Without fees Rhodes would close

Rhodes university would close within three months if students did not pay their fees, warned VC Sizwe Mabizela.

“We are heavily reliant on student fees and any attempt by the students not to pay will completely cripple this university.”

If government had not paid in full the R42-million shortfall created by freezing fee increases last year, Rhodes would have been in deep trouble.

“We are a well-run university but we simply have no reserves to speak about,” said the VC frankly during an interview. “We try to run this tight ship as efficiently as we can.”

He said the impression that it was a “rich” university was wrong and any reserve it had was from outside agencies and strictly encumbered or ring-fenced, usually for bursaries or research. “We can’t touch that money for anything else.”

But Mabizela was confident students would not boycott fee payments this year.

Registration at several universities across the country has been disrupted by resumed #feesmustfall protests.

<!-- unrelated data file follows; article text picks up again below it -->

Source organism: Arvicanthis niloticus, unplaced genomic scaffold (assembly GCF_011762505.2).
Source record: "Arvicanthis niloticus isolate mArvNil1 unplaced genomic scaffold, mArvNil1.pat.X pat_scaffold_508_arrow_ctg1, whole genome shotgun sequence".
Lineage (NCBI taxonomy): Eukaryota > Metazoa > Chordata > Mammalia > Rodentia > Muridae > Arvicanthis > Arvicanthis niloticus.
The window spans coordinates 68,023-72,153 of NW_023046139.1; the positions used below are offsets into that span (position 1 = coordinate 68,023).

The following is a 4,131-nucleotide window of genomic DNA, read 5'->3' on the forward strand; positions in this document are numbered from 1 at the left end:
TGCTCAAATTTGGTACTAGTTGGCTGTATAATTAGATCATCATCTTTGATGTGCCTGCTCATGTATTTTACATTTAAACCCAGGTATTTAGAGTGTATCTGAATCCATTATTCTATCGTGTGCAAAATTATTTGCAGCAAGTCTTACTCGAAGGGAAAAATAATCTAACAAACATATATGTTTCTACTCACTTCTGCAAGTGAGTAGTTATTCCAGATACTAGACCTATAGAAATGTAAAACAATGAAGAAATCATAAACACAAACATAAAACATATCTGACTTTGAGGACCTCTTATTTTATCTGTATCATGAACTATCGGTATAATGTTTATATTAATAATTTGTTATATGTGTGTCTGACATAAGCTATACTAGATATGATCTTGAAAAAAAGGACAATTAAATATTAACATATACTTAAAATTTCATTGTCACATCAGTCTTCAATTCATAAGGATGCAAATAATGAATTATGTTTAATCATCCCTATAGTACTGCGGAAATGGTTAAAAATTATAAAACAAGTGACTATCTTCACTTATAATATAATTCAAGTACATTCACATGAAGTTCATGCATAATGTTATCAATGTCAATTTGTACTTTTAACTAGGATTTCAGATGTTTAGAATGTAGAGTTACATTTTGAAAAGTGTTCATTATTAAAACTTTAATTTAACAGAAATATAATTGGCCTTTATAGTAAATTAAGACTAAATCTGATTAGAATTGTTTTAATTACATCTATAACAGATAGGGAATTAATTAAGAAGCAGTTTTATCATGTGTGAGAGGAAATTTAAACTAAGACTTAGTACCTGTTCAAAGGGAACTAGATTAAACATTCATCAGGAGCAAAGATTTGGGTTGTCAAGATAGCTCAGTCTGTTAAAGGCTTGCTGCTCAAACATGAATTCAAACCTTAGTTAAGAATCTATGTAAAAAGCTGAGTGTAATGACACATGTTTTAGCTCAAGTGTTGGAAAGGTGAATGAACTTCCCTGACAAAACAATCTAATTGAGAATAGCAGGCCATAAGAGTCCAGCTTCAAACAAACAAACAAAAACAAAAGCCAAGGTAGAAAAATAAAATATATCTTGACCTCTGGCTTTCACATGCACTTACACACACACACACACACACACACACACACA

Mabizela, an avid supporter of ensuring that no academically deserving student is denied a higher education, said most issues raised by students last year had been settled. “We look forward to a peaceful and productive academic year.”

He said the #feesmustfall protest had rightly brought to the fore that high fees barred the poor and working class from a quality higher education.

“It has also brought into focus the ‘missing middle’ whose families earn marginally just too much to qualify for NSFAS (National Student Financial Aid Scheme) but who remain too poor to afford a higher education for their children.”

He said while there was still no sustainable solution, it was at least finally being given urgent attention and the state was committed to dealing with the issue. It had re-prioritised spending in the short term and redirected significant resources to funding higher education.

NSFAS had been boosted to R10-billion and some R6-billion was found for fee increases and historic debt.

Mabizela said given the positive response and the appointment of a commission to look into long-term university funding issues there seemed little reason for anyone to disrupt registration.

Such disruption, he said, amounted to slamming shut the doors of learning in the face of the poor and marginalised.

He said while peaceful protest would always be allowed, the university would not tolerate any form of violence or damage to property.

Disagreements in institutions of higher learning should be dealt with through engagement, debate, and using the power of logic and reasoned arguments, he said.

According to the university calendar, first-year registration begins on the weekend of February 6.

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